Just when you thought you’ve heard of the most ridiculous NCAA sanction, the world’s most notoriously pointless organization always finds a way to top themselves. This time around, it’s in the sanction of a Portland University female golfer who — gasp — dared to wash her car with a hose and water belonging to the university.
Perish the thought.
She should be drawn and quartered in public for her arrogance.
Anyhow, according to one of the more archaic NCAA rules — right up there with specifics on bagel spread — it’s illegal for a student-athlete to use a school’s utilities for the athlete’s own personal gain. Portland self-reported the minor NCAA violation to avoid a molehill turning into a mountain, and in return the NCAA demanded the athlete pay $20 back to the university for the cost of the water used since the hose she used to wash the car wasn’t available to “the average student”.
Yes, I’m serious.
You can’t make this stuff up.
It’s just exasperating to think that coaches and athletic administrators are having to keep an eagle eye out on their athletes to ensure that no one is doing any unauthorized car washing. After all, if we allow car washing to be performed using university resources, what’s next?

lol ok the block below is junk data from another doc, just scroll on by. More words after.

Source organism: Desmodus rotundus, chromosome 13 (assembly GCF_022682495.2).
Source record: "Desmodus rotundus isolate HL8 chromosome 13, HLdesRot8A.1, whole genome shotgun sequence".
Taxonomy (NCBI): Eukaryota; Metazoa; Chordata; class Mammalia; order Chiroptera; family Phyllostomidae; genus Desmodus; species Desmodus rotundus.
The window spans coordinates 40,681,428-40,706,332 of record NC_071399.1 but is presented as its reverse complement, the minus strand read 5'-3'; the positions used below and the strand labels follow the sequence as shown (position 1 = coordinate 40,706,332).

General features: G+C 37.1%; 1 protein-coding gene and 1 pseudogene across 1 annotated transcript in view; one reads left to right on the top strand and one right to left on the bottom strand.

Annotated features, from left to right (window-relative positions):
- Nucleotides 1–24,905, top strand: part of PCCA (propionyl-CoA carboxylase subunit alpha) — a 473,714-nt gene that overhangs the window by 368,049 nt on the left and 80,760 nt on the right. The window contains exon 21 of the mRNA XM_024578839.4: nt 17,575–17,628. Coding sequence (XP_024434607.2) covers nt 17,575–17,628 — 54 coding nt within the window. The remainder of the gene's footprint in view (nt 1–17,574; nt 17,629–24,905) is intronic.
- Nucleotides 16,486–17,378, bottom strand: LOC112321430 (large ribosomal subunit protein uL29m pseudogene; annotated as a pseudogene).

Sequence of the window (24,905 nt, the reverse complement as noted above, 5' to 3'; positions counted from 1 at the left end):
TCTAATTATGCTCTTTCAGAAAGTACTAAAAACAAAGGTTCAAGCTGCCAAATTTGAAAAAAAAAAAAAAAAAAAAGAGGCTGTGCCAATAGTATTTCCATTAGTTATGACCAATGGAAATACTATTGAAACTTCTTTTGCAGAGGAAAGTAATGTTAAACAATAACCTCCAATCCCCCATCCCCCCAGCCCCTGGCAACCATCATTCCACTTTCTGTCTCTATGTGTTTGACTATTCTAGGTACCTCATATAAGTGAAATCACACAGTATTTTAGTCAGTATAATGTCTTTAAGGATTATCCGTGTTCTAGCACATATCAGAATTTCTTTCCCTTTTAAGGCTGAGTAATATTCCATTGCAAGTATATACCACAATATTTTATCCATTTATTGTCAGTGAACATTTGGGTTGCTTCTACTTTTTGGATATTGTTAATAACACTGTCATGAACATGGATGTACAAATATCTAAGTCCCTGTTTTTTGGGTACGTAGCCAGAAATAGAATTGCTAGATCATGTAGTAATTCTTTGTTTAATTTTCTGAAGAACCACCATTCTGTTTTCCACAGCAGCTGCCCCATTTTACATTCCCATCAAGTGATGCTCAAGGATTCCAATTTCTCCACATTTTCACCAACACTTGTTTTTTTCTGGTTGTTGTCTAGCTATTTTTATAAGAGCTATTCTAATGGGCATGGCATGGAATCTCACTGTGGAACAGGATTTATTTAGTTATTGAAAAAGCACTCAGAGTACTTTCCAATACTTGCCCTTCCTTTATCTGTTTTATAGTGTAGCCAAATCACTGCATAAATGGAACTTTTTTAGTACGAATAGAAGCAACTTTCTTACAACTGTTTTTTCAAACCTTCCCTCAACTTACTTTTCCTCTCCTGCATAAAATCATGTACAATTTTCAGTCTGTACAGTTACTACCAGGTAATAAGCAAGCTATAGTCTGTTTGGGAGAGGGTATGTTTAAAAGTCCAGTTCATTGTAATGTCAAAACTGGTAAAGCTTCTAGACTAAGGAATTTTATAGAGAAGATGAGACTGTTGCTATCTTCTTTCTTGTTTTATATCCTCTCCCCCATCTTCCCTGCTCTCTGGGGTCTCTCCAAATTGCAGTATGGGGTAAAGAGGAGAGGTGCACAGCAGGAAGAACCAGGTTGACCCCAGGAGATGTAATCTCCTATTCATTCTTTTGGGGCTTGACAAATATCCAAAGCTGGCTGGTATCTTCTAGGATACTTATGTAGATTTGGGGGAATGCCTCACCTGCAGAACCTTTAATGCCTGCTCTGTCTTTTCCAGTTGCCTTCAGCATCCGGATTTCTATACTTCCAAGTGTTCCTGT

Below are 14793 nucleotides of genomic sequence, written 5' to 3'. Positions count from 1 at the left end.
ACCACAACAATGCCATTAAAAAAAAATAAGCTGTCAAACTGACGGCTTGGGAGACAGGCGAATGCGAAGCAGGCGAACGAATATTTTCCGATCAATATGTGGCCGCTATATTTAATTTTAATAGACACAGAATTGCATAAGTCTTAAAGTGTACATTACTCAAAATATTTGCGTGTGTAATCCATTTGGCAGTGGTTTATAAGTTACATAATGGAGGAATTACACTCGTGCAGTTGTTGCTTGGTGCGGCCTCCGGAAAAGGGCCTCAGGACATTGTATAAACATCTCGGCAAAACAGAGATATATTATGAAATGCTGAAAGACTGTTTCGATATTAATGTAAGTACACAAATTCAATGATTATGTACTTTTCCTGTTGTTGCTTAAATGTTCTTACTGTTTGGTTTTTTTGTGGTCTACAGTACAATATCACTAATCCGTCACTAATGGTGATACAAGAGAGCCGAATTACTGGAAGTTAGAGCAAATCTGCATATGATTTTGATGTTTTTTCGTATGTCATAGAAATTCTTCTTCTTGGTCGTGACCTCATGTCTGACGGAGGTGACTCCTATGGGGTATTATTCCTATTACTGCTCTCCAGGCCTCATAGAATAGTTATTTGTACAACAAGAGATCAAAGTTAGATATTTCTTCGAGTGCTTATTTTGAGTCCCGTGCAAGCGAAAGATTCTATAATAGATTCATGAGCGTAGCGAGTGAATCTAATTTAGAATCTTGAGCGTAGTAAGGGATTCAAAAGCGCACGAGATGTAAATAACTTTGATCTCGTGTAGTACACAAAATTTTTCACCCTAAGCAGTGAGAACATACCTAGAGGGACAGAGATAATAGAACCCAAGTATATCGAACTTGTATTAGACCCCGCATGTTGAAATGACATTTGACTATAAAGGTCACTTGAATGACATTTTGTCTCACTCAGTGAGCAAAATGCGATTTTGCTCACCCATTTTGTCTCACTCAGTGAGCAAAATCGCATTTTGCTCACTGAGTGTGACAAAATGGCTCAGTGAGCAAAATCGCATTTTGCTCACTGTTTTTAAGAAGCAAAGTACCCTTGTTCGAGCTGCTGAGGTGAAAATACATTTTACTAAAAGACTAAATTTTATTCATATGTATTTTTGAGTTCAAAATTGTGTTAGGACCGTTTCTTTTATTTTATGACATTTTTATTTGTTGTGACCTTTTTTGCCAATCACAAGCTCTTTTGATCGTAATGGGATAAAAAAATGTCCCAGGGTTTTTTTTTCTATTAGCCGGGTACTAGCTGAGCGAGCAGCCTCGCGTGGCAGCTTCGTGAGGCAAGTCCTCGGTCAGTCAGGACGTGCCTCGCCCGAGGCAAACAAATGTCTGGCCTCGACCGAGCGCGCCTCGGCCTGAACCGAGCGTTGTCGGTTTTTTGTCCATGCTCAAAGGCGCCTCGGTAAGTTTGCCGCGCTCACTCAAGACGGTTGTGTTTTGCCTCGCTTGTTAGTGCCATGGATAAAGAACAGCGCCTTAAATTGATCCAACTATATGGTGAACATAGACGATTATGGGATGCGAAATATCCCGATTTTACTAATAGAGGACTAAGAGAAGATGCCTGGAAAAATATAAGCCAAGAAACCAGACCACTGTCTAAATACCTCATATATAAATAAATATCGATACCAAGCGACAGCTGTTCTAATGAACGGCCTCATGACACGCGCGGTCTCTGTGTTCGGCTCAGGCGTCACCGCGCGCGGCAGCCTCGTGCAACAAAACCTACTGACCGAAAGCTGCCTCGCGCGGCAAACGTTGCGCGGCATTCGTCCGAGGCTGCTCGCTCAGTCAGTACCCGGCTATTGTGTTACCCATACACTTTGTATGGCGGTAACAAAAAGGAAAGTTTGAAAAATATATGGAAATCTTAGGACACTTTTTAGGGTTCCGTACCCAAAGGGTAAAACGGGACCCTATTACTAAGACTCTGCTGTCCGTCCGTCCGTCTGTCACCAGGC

It could soon become a domino effect of untold chaos and destruction.
Far be it from me to assume that the NCAA has bigger fish to fry like, oh, I don’t know, the fact that their member schools are profiting off the backs of student-athletes without those student-athletes seeing a dime of the revenue they generate. That academics is an annoyance for the majority of Division I athletes rather than a priority. That the amateur ideal is nothing more than a punchline to an ever-increasing joke of an organization.
Nah, a little water used to clean up a dirty car is much more important.